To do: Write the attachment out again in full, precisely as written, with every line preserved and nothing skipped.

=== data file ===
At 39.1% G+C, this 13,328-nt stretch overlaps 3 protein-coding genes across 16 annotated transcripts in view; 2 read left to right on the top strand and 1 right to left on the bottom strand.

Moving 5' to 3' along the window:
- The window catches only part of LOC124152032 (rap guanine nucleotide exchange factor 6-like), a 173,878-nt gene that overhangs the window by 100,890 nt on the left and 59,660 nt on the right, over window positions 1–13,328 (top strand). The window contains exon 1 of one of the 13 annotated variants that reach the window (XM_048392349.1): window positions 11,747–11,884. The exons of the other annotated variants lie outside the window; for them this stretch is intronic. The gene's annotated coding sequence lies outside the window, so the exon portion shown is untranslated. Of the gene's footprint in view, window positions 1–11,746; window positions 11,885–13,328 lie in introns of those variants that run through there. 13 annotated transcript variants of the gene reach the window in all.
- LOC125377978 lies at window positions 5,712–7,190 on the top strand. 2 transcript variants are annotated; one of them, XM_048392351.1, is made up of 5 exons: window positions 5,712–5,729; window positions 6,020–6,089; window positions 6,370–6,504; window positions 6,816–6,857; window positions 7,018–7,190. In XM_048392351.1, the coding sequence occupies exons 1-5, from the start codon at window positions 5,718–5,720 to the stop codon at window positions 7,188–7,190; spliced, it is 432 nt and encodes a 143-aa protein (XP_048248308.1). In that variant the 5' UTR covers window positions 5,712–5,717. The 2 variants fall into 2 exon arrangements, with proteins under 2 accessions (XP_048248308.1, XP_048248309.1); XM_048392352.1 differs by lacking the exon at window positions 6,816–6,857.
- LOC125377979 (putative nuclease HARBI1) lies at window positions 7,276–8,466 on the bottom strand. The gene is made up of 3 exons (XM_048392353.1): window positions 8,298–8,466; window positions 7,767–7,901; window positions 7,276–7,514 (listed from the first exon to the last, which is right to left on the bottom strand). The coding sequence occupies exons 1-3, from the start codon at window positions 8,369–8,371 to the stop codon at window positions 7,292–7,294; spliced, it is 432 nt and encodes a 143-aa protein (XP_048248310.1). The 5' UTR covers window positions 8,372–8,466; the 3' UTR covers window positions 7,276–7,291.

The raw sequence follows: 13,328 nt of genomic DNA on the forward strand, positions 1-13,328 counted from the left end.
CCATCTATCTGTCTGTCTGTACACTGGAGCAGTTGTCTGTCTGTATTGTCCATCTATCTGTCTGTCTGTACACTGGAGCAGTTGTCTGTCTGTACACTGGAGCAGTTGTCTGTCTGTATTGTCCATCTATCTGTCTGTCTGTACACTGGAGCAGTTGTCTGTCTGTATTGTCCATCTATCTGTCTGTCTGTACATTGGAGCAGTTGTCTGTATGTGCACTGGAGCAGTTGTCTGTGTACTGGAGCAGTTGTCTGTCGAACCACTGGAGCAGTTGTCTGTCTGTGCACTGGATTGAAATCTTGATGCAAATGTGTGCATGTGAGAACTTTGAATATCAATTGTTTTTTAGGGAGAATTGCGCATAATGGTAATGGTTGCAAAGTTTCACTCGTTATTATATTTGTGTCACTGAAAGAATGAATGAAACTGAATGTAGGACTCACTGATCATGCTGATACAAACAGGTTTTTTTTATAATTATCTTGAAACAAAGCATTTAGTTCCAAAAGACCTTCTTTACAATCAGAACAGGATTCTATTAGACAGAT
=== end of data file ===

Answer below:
At 39.1% G+C, this 13,328-nt stretch overlaps 3 protein-coding genes across 16 annotated transcripts in view; 2 read left to right on the top strand and 1 right to left on the bottom strand.

Moving 5' to 3' along the window:
- The window catches only part of LOC124152032 (rap guanine nucleotide exchange factor 6-like), a 173,878-nt gene that overhangs the window by 100,890 nt on the left and 59,660 nt on the right, over window positions 1–13,328 (top strand). The window contains exon 1 of one of the 13 annotated variants that reach the window (XM_048392349.1): window positions 11,747–11,884. The exons of the other annotated variants lie outside the window; for them this stretch is intronic. The gene's annotated coding sequence lies outside the window, so the exon portion shown is untranslated. Of the gene's footprint in view, window positions 1–11,746; window positions 11,885–13,328 lie in introns of those variants that run through there. 13 annotated transcript variants of the gene reach the window in all.
- LOC125377978 lies at window positions 5,712–7,190 on the top strand. 2 transcript variants are annotated; one of them, XM_048392351.1, is made up of 5 exons: window positions 5,712–5,729; window positions 6,020–6,089; window positions 6,370–6,504; window positions 6,816–6,857; window positions 7,018–7,190. In XM_048392351.1, the coding sequence occupies exons 1-5, from the start codon at window positions 5,718–5,720 to the stop codon at window positions 7,188–7,190; spliced, it is 432 nt and encodes a 143-aa protein (XP_048248308.1). In that variant the 5' UTR covers window positions 5,712–5,717. The 2 variants fall into 2 exon arrangements, with proteins under 2 accessions (XP_048248308.1, XP_048248309.1); XM_048392352.1 differs by lacking the exon at window positions 6,816–6,857.
- LOC125377979 (putative nuclease HARBI1) lies at window positions 7,276–8,466 on the bottom strand. The gene is made up of 3 exons (XM_048392353.1): window positions 8,298–8,466; window positions 7,767–7,901; window positions 7,276–7,514 (listed from the first exon to the last, which is right to left on the bottom strand). The coding sequence occupies exons 1-3, from the start codon at window positions 8,369–8,371 to the stop codon at window positions 7,292–7,294; spliced, it is 432 nt and encodes a 143-aa protein (XP_048248310.1). The 5' UTR covers window positions 8,372–8,466; the 3' UTR covers window positions 7,276–7,291.

The raw sequence follows: 13,328 nt of genomic DNA on the forward strand, positions 1-13,328 counted from the left end.
CCATCTATCTGTCTGTCTGTACACTGGAGCAGTTGTCTGTCTGTATTGTCCATCTATCTGTCTGTCTGTACACTGGAGCAGTTGTCTGTCTGTACACTGGAGCAGTTGTCTGTCTGTATTGTCCATCTATCTGTCTGTCTGTACACTGGAGCAGTTGTCTGTCTGTATTGTCCATCTATCTGTCTGTCTGTACATTGGAGCAGTTGTCTGTATGTGCACTGGAGCAGTTGTCTGTGTACTGGAGCAGTTGTCTGTCGAACCACTGGAGCAGTTGTCTGTCTGTGCACTGGATTGAAATCTTGATGCAAATGTGTGCATGTGAGAACTTTGAATATCAATTGTTTTTTAGGGAGAATTGCGCATAATGGTAATGGTTGCAAAGTTTCACTCGTTATTATATTTGTGTCACTGAAAGAATGAATGAAACTGAATGTAGGACTCACTGATCATGCTGATACAAACAGGTTTTTTTTATAATTATCTTGAAACAAAGCATTTAGTTCCAAAAGACCTTCTTTACAATCAGAACAGGATTCTATTAGACAGAT